Walgreen stock hammered after it drops tax inversion plan

Walgreen plans to keep its headquarters in the United States, saying it will no longer pursue an overseas reorganization that would have shifted its base to another jurisdiction, lowering the U.S. taxes it pays.

Drugstore chain faced public backlash over unpopular practice of shifting profits overseas

U.S. Sen. Dick Durbin, D-Ill., shops at a Walgreen after praising the chain for declining to pursue an overseas reorganization to trim its U.S. taxes. (M. Spencer Green/Associated Press)

Walgreen plans to keep its headquarters in the United States, saying it will no longer pursue an overseas reorganization that would have shifted its base to another jurisdiction, lowering the U.S. taxes it pays.

Investors did not like the decision, which emerged from a report by SkyNews in the U.K., and knocked Walgreen stock down 12 per cent in trading Wednesday. In the afternoon, Walgreen stock was trading at $60.20, down by $8.90.

There has been a steady stream of U.S. companies in the past year who use overseas mergers to shift their profits to offshore locations with lower corporate tax rates.

But it is a politically unpopular decision, with President Barack Obama saying he is seeking ways to block such tax inversions, calling them unpatriotic. On Tuesday, he said the Treasury Department is exploring ways to unilaterally block such deals, as a way of getting around a grid-locked Congress that would likely block any legislation.

Walgreen still plans to buy the remaining stake in Swiss health and beauty retailer Alliance Boots that it does not already own. However, the U.S. largest drugstore chain said it will not shift its headquarters to the U.K.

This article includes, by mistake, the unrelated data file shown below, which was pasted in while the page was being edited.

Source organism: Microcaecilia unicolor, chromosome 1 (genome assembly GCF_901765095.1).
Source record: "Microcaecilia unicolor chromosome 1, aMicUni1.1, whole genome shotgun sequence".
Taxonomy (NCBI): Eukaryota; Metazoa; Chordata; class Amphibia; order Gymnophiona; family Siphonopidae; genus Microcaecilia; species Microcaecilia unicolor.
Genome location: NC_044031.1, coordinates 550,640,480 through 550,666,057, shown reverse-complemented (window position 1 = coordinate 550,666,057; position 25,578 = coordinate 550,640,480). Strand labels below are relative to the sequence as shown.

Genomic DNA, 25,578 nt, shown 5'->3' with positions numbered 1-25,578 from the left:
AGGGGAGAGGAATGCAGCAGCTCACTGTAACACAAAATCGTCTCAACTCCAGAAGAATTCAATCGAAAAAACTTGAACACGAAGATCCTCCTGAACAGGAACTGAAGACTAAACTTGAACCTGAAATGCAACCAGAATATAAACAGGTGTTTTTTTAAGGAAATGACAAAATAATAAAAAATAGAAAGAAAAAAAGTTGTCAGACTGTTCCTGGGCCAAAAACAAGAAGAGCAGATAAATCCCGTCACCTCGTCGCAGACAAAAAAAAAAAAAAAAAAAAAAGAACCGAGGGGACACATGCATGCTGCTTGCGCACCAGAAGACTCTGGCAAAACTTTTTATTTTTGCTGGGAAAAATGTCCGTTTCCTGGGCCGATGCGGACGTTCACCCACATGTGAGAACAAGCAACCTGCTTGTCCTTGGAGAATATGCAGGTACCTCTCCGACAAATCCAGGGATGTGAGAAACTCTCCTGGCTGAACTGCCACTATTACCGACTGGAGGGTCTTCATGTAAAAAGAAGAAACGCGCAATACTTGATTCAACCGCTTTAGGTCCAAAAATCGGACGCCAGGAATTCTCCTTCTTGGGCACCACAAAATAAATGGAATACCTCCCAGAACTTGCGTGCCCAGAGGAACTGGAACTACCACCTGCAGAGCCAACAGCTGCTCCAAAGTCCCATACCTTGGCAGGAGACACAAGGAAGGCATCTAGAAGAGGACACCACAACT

Walgreen's CEO Greg Wasson said Wednesday that the company "concluded it was not in the best long-term interest of our shareholders to attempt to re-domicile outside the U.S."

The company said it was not confident such a deal could withstand IRS scrutiny. Walgreen sells drugs to sick and elderly Americans whose costs are covered with Medicaid, a government-funded program and could have faced a public backlash.

Fear of backlash

"The company also was mindful of the ongoing public reaction to a potential inversion and Walgreens unique role as an iconic American consumer retail company with a major portion of its revenues derived from government-funded reimbursement programs," Walgreen Co. said in a statement. 

Among the firms in the midst of tax inversions are drugmaker AbbVie, which announced last month it would buy Shire Plc, which is incorporated in the United Kingdom, and Medtronic Inc, which plans to buy Dublin-based rival Covidien Plc.

In an inversion, a U.S. company reorganizes in a country with a lower tax rate by acquiring or merging with a company overseas. Inversions allow companies to transfer money earned overseas to the parent company without paying  U.S. taxes. That can help fund dividends and buybacks.

The U.S. corporate tax rate is 35 per cent, considered high by world standards.

Illinois senators praised Walgreen's decision, including Sen. Dick Durbin.

"As Walgreens themselves noted, Illinois has been their home for more than 110 years, and locating their global business here in the U.S. was the right decision for their customers, employees and shareholders. I’d add to that that it’s the right decision for every taxpayer in Illinois and across America," he said.

With files from the Associated Press


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